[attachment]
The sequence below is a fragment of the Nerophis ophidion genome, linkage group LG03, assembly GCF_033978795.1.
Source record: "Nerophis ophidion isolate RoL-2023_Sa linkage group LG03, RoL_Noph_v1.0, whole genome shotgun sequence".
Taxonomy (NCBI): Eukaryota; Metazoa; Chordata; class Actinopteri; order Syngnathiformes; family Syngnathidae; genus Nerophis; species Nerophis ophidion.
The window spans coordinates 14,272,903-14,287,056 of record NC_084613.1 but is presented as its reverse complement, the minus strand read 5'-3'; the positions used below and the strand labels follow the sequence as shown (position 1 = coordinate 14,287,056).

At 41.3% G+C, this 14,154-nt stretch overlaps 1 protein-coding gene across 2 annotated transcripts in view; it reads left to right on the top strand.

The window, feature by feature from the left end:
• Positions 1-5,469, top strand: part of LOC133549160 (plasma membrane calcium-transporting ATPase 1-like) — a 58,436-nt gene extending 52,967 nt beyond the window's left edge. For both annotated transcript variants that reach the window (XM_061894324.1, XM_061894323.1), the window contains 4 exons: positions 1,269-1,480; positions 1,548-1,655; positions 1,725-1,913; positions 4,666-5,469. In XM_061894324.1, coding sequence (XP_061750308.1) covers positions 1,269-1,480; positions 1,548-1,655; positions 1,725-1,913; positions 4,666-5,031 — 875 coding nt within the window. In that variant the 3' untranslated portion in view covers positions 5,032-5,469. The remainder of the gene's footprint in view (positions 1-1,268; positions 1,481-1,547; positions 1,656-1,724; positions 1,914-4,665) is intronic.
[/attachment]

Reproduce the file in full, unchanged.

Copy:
The sequence below is a fragment of the Nerophis ophidion genome, linkage group LG03, assembly GCF_033978795.1.
Source record: "Nerophis ophidion isolate RoL-2023_Sa linkage group LG03, RoL_Noph_v1.0, whole genome shotgun sequence".
Taxonomy (NCBI): Eukaryota; Metazoa; Chordata; class Actinopteri; order Syngnathiformes; family Syngnathidae; genus Nerophis; species Nerophis ophidion.
The window spans coordinates 14,272,903-14,287,056 of record NC_084613.1 but is presented as its reverse complement, the minus strand read 5'-3'; the positions used below and the strand labels follow the sequence as shown (position 1 = coordinate 14,287,056).

At 41.3% G+C, this 14,154-nt stretch overlaps 1 protein-coding gene across 2 annotated transcripts in view; it reads left to right on the top strand.

The window, feature by feature from the left end:
• Positions 1-5,469, top strand: part of LOC133549160 (plasma membrane calcium-transporting ATPase 1-like) — a 58,436-nt gene extending 52,967 nt beyond the window's left edge. For both annotated transcript variants that reach the window (XM_061894324.1, XM_061894323.1), the window contains 4 exons: positions 1,269-1,480; positions 1,548-1,655; positions 1,725-1,913; positions 4,666-5,469. In XM_061894324.1, coding sequence (XP_061750308.1) covers positions 1,269-1,480; positions 1,548-1,655; positions 1,725-1,913; positions 4,666-5,031 — 875 coding nt within the window. In that variant the 3' untranslated portion in view covers positions 5,032-5,469. The remainder of the gene's footprint in view (positions 1-1,268; positions 1,481-1,547; positions 1,656-1,724; positions 1,914-4,665) is intronic.